Imagine a machine shop full of mills, lathes, coordinate-measuring machines and all the other tools and processes part of modern manufacturing. You’ve walked this floor before. It looks, sounds and smells just like any other machine shop. But, this one has something different.
Follow the electrical wires coming out of any of the machines, through the junction boxes to the patch panels and outside the building. Witness that this machine shop does not have a connection to the electrical grid, nor is it using local geothermal, wind or solar generators. Instead, just off the shipping dock lies an acre of asphalt filled with stationary bicycles, each of which has a wire running to it and a person pedaling in a steady cadence. This machine shop’s infrastructure is running on the electricity generated by direct human labor.
Imagine it’s late 2019. The machine shop’s orders are good, production is humming and its demand forecasts are solid. Things are so good, in fact, that the machine shop is having trouble hiring enough people to ride its bicycles. Management lays down more asphalt, brings more bicycles online and hires college kids home on winter break. Over the horizon, though, lies the 2020 pandemic.
When it hits, all of the machine shop’s forecasts go out the window. Out of an abundance of prudence, management lays off all but a skeleton crew, including the electricity-generating cyclists. The machine shop keeps enough staff to keep the minimum number of lights on, provide enough power to run a few machines needed for the dribble of orders and nothing more. Even that doesn’t cut costs enough, so management cuts the staff of cyclists down to the bone and hopes that the ones left can pedal harder.
By the time orders start coming back in from customers, the machine shop has spent so far into its cash reserves that it has to build them back up before it can hire more electricity cyclists. They exhort the cyclists on staff to pedal harder, forego breaks, stay longer. And, the cyclists do, but it’s not enough. The machine shop can’t service the increased volume of orders, their performance continues to decline and they quietly shut their doors.
Down the road is another machine shop that managed to weather the pandemic. Instead of acreage of electricity-generating cyclists, their management looked ahead and wired their building directly into the electricity grid. When order volumes dropped, that machine shop reduced its power usage and made it through. More importantly, when customer orders came back, management turned machinery back on, increased their power usage and started shipping.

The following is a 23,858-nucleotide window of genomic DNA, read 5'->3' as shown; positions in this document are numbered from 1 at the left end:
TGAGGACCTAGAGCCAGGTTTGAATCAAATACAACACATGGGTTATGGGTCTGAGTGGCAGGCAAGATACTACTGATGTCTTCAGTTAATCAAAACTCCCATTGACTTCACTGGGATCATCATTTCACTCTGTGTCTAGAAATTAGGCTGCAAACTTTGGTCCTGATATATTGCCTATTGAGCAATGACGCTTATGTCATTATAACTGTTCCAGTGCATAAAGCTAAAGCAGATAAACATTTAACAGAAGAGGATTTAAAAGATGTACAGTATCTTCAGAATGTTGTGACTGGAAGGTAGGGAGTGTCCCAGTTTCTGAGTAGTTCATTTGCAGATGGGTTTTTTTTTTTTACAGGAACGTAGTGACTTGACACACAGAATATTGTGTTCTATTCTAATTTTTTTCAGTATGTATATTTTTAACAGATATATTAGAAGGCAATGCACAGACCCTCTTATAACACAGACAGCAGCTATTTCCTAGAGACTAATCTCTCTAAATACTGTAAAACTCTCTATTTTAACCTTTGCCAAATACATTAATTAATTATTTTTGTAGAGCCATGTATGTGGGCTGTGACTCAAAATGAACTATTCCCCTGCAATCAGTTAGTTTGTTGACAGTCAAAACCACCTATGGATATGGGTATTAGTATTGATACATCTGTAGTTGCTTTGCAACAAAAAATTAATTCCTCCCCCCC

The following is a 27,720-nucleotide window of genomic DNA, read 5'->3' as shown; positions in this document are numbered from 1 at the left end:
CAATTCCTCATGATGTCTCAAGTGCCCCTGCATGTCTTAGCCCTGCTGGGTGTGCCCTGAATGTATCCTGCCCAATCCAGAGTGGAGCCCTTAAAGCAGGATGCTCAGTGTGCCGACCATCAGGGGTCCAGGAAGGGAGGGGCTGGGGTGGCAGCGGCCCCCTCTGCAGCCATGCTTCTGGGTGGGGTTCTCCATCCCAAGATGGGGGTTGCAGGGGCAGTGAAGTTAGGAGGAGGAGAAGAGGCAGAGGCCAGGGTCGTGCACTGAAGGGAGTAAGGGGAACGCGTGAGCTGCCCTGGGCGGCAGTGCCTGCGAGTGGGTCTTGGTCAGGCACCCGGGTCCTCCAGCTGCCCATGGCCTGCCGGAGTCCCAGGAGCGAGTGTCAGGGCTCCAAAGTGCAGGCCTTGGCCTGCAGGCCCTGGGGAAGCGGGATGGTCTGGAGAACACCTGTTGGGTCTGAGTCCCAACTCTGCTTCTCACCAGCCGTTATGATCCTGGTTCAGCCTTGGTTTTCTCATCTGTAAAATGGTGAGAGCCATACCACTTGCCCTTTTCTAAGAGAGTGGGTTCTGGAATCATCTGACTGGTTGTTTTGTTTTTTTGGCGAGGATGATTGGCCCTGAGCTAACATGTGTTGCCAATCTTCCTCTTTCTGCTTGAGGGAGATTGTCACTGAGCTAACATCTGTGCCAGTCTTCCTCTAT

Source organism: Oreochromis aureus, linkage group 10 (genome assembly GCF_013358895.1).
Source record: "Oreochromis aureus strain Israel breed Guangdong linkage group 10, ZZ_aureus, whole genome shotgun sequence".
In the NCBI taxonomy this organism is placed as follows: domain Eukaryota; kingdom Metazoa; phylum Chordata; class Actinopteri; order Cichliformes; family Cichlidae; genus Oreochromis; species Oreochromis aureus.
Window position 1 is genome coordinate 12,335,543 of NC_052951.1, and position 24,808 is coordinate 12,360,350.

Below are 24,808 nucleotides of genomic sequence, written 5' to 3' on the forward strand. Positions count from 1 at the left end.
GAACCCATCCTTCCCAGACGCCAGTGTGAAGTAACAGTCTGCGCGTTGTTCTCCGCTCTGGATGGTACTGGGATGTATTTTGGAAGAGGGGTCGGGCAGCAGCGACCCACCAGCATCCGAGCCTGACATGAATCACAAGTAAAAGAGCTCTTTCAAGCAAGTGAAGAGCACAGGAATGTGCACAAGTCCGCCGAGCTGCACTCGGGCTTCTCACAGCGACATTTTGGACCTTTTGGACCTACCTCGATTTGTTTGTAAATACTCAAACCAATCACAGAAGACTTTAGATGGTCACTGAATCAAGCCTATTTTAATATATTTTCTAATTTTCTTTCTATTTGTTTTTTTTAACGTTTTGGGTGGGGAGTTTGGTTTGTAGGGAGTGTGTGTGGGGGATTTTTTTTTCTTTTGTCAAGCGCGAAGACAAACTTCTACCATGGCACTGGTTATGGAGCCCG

The data flowing throughout supply chains has become as important today as the electricity. Yet, the vast majority of the companies in those supply chains treat the handling of data like that first machine shop treated electricity; as something to be handled using manual labor.
Manufacturing and supply chain resilience requires the ability for all participants in the supply chain to scale their capacity up and down quickly. While it is rare that a company experiences as drastic a scaling need as the pandemic has caused, it is not rare at all for individual industries to go through their ups and downs and require that same resilience. What we should learn from the pandemic is that no industry is isolated and that the ability to scale up is as important as the ability to scale down.
Labor forces do not scale as well as technology. In order to build resilient scaling into supply chains, first identify areas of risk due to high labor dependency and mitigate those risks by moving to technologies that are more adept at scaling.
This pandemic has shown us that we can no longer accept the risk to our supply chains due to poor data handling any more than we would accept the risk of poor electricity generation. We need to drive all industries globally into efforts such as Industry 4.0 and Digital Thread. It is through those efforts and others similar that we will one day be able to look back in wonder at just how odd it seems that people ever handled data manually.